Wednesday, 13 July 2016

Removing Himalayan Balsam - Elterwater

The Langdale team have been busy removing the invasive Himalayan Balsam between Elterwater village and Rob Rash woodland.

Without intervention this fast growing annual (grows, sets seed and dies in the same year) with pink pea-like flowers, can cover vast areas of land.

Above is an image of the scarce native Touch-me -not balsam growing in Rob Rash woodland, an important site for this plant; this species is at great risk of being over-run and displaced by invasive Himalayan balsam if left unchecked. .

We try and pull all the Himalayan Balsam plants as one left can produce thousands of seeds. There is around a 3-week period between a flower developing and the seed being viable so by the time we see the pink through the trees, we act fast.

Due to its location, Elterwater picks up a wide variety of seed washing from the Langdale valley.

 We had to fight our way through a bamboo jungle to find some of the Himalayan Balsam.

Himalayan Balsam is especially common on river banks, shading out all other species and becoming a monoculture. When it dies back over the winter it leaves the river banks bare with no roots holding the soil back, leading to erosion and siltation.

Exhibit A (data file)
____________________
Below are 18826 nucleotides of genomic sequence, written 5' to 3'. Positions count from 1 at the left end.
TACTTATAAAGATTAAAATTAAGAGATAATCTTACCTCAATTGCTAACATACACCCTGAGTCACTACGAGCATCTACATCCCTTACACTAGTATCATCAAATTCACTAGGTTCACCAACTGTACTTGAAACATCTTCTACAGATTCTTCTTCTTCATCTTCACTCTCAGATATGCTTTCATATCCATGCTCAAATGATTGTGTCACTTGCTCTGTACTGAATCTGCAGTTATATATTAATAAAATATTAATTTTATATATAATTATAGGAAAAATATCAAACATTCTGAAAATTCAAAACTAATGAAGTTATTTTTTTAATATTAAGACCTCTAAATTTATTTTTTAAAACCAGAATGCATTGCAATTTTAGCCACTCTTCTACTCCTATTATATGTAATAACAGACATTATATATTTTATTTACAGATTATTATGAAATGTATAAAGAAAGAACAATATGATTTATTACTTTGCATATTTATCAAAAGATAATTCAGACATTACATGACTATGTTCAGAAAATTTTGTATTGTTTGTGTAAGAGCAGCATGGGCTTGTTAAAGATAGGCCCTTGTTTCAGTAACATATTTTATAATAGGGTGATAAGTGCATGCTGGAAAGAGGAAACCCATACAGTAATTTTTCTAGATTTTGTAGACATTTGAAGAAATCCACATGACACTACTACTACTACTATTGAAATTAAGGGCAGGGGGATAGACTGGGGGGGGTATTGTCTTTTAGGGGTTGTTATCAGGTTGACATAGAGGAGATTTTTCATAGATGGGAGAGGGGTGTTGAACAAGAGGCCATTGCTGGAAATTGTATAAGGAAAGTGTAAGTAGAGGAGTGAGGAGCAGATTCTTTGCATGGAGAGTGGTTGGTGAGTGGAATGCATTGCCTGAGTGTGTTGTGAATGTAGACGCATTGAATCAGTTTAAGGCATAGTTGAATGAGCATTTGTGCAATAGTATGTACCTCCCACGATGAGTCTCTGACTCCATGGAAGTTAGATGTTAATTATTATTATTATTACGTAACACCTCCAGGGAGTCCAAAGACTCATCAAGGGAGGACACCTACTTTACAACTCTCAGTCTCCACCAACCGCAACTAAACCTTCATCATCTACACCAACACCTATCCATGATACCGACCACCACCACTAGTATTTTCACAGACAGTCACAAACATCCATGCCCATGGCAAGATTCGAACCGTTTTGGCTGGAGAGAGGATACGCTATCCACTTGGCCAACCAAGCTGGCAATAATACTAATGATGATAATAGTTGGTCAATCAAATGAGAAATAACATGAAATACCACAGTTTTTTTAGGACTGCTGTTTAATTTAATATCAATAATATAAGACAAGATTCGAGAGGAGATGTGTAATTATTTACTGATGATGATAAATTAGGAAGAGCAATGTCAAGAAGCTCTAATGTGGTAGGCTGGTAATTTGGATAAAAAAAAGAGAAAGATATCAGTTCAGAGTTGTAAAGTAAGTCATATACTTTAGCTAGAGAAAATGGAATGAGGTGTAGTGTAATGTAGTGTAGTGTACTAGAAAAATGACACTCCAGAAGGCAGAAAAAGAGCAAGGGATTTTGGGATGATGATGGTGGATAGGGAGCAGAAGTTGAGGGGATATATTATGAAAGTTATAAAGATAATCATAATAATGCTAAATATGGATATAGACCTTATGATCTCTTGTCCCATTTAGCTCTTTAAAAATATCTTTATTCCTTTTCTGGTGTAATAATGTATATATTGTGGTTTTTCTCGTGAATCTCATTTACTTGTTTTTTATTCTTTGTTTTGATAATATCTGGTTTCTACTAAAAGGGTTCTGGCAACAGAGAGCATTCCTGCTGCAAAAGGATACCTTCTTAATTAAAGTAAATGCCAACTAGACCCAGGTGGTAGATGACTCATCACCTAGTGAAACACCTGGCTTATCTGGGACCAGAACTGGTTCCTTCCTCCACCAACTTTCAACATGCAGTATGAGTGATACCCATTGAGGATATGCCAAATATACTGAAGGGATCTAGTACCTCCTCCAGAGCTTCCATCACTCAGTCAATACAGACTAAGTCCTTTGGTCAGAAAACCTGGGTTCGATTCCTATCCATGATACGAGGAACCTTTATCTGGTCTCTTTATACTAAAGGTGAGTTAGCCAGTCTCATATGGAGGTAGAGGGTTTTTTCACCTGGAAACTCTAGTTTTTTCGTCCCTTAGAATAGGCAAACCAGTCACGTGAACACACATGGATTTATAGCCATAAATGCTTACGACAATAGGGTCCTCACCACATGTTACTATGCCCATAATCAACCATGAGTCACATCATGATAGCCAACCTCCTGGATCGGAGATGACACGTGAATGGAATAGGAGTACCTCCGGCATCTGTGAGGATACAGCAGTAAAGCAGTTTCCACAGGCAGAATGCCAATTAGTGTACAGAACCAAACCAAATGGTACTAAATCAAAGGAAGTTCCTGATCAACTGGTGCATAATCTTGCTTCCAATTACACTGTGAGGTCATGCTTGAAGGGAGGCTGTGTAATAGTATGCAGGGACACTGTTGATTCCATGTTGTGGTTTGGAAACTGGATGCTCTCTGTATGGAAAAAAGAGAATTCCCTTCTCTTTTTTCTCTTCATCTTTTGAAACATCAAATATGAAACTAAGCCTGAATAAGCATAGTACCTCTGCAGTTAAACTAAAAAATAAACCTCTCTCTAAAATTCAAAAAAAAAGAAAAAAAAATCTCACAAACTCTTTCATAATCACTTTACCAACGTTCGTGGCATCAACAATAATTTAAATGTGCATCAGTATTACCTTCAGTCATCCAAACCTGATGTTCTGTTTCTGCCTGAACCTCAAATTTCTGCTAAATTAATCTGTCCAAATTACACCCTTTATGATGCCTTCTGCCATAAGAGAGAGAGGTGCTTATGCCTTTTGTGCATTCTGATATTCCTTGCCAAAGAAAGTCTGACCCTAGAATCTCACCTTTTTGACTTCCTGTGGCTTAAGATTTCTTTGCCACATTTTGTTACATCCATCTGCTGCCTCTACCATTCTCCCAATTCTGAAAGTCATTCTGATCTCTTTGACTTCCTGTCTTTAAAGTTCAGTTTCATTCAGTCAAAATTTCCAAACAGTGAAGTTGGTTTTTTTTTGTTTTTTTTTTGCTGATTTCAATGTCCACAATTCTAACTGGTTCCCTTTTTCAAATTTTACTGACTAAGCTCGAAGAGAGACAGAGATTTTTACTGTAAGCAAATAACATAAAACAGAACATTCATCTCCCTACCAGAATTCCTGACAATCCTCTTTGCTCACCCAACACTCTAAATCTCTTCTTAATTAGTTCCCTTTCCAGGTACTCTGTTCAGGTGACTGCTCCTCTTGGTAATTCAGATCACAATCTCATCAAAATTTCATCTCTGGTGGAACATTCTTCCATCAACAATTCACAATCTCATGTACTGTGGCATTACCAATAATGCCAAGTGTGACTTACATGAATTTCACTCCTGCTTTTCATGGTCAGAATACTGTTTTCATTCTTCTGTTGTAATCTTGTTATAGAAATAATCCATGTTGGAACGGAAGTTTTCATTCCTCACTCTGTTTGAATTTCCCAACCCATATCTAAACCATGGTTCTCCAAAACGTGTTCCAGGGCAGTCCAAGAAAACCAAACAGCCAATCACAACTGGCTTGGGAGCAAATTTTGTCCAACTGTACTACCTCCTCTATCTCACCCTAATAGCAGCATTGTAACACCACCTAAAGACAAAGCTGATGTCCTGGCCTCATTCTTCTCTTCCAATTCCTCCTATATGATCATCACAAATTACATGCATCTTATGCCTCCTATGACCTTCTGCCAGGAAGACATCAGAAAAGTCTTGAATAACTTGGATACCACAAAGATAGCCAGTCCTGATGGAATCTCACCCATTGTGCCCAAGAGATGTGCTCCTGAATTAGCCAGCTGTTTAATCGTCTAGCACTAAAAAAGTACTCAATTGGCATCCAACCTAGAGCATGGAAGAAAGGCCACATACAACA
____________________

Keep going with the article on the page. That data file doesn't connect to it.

In wet areas they can grow extremely tall – they are hollow stemmed and so full of water some of them we could tip upside-down and pour it out! Here Gareth, head chef at Sticklebarn pub meets his match.

In this situation Wellies are preferred….

It is all worth it for this stunning view looking at Elterwater towards Skelwith bridge.

 And definitely worth it for a bit of free cake. Liam (also from Sticklebarn pub) digging in and showcasing one of the larger finds of the day!

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